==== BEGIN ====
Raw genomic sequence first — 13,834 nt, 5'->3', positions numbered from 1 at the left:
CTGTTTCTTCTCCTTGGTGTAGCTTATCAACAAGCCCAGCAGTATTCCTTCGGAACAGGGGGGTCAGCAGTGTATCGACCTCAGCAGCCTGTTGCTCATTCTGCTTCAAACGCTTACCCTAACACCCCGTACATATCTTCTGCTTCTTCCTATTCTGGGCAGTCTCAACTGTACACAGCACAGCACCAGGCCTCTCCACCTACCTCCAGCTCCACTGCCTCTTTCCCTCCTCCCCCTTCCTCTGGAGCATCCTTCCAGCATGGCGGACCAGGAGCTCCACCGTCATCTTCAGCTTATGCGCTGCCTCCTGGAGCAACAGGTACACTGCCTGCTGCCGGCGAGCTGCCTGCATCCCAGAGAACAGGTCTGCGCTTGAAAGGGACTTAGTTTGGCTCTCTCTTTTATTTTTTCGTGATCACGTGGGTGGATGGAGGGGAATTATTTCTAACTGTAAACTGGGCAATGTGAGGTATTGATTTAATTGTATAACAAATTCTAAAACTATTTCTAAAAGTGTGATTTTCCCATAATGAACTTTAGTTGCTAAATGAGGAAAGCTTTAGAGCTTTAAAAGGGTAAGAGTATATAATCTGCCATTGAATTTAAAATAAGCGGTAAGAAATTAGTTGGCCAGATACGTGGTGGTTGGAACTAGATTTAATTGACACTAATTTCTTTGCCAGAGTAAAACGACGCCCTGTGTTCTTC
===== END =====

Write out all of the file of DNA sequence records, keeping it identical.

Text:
Raw genomic sequence first — 13,834 nt, 5'->3', positions numbered from 1 at the left:
CTGTTTCTTCTCCTTGGTGTAGCTTATCAACAAGCCCAGCAGTATTCCTTCGGAACAGGGGGGTCAGCAGTGTATCGACCTCAGCAGCCTGTTGCTCATTCTGCTTCAAACGCTTACCCTAACACCCCGTACATATCTTCTGCTTCTTCCTATTCTGGGCAGTCTCAACTGTACACAGCACAGCACCAGGCCTCTCCACCTACCTCCAGCTCCACTGCCTCTTTCCCTCCTCCCCCTTCCTCTGGAGCATCCTTCCAGCATGGCGGACCAGGAGCTCCACCGTCATCTTCAGCTTATGCGCTGCCTCCTGGAGCAACAGGTACACTGCCTGCTGCCGGCGAGCTGCCTGCATCCCAGAGAACAGGTCTGCGCTTGAAAGGGACTTAGTTTGGCTCTCTCTTTTATTTTTTCGTGATCACGTGGGTGGATGGAGGGGAATTATTTCTAACTGTAAACTGGGCAATGTGAGGTATTGATTTAATTGTATAACAAATTCTAAAACTATTTCTAAAAGTGTGATTTTCCCATAATGAACTTTAGTTGCTAAATGAGGAAAGCTTTAGAGCTTTAAAAGGGTAAGAGTATATAATCTGCCATTGAATTTAAAATAAGCGGTAAGAAATTAGTTGGCCAGATACGTGGTGGTTGGAACTAGATTTAATTGACACTAATTTCTTTGCCAGAGTAAAACGACGCCCTGTGTTCTTC